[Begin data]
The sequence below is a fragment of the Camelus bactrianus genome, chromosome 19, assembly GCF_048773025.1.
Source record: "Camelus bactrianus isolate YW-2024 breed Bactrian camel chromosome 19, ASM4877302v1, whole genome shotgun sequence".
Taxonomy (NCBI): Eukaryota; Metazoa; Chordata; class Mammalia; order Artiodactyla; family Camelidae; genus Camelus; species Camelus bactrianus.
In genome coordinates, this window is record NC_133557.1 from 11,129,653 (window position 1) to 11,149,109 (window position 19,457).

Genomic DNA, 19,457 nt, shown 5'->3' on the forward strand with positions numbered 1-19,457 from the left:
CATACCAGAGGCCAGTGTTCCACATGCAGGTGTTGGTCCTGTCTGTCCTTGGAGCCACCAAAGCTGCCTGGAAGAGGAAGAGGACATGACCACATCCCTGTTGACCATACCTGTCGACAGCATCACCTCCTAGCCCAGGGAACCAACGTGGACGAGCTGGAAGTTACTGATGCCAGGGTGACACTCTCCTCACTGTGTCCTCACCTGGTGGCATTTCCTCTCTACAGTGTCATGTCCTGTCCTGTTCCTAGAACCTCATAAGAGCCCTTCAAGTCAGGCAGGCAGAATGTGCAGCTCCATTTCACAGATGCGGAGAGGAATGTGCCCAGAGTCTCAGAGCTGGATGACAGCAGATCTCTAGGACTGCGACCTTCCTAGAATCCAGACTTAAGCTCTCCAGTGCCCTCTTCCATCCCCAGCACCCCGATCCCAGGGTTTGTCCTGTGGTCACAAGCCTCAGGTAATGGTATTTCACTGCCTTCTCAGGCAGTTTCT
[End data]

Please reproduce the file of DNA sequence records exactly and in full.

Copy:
The sequence below is a fragment of the Camelus bactrianus genome, chromosome 19, assembly GCF_048773025.1.
Source record: "Camelus bactrianus isolate YW-2024 breed Bactrian camel chromosome 19, ASM4877302v1, whole genome shotgun sequence".
Taxonomy (NCBI): Eukaryota; Metazoa; Chordata; class Mammalia; order Artiodactyla; family Camelidae; genus Camelus; species Camelus bactrianus.
In genome coordinates, this window is record NC_133557.1 from 11,129,653 (window position 1) to 11,149,109 (window position 19,457).

Genomic DNA, 19,457 nt, shown 5'->3' on the forward strand with positions numbered 1-19,457 from the left:
CATACCAGAGGCCAGTGTTCCACATGCAGGTGTTGGTCCTGTCTGTCCTTGGAGCCACCAAAGCTGCCTGGAAGAGGAAGAGGACATGACCACATCCCTGTTGACCATACCTGTCGACAGCATCACCTCCTAGCCCAGGGAACCAACGTGGACGAGCTGGAAGTTACTGATGCCAGGGTGACACTCTCCTCACTGTGTCCTCACCTGGTGGCATTTCCTCTCTACAGTGTCATGTCCTGTCCTGTTCCTAGAACCTCATAAGAGCCCTTCAAGTCAGGCAGGCAGAATGTGCAGCTCCATTTCACAGATGCGGAGAGGAATGTGCCCAGAGTCTCAGAGCTGGATGACAGCAGATCTCTAGGACTGCGACCTTCCTAGAATCCAGACTTAAGCTCTCCAGTGCCCTCTTCCATCCCCAGCACCCCGATCCCAGGGTTTGTCCTGTGGTCACAAGCCTCAGGTAATGGTATTTCACTGCCTTCTCAGGCAGTTTCT